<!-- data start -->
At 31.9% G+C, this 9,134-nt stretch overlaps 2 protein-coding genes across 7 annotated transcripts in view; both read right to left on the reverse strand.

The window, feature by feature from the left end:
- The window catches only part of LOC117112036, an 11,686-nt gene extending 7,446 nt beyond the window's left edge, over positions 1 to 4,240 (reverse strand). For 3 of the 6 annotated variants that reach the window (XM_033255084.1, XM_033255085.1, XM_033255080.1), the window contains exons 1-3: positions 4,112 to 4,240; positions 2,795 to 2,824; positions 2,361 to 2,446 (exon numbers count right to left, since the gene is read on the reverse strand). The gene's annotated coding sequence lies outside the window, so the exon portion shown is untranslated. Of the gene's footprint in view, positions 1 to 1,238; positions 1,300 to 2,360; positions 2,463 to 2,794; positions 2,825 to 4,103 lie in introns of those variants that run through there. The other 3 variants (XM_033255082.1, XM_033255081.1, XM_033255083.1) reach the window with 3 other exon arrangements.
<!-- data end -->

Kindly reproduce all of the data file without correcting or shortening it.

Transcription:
At 31.9% G+C, this 9,134-nt stretch overlaps 2 protein-coding genes across 7 annotated transcripts in view; both read right to left on the reverse strand.

The window, feature by feature from the left end:
- The window catches only part of LOC117112036, an 11,686-nt gene extending 7,446 nt beyond the window's left edge, over positions 1 to 4,240 (reverse strand). For 3 of the 6 annotated variants that reach the window (XM_033255084.1, XM_033255085.1, XM_033255080.1), the window contains exons 1-3: positions 4,112 to 4,240; positions 2,795 to 2,824; positions 2,361 to 2,446 (exon numbers count right to left, since the gene is read on the reverse strand). The gene's annotated coding sequence lies outside the window, so the exon portion shown is untranslated. Of the gene's footprint in view, positions 1 to 1,238; positions 1,300 to 2,360; positions 2,463 to 2,794; positions 2,825 to 4,103 lie in introns of those variants that run through there. The other 3 variants (XM_033255082.1, XM_033255081.1, XM_033255083.1) reach the window with 3 other exon arrangements.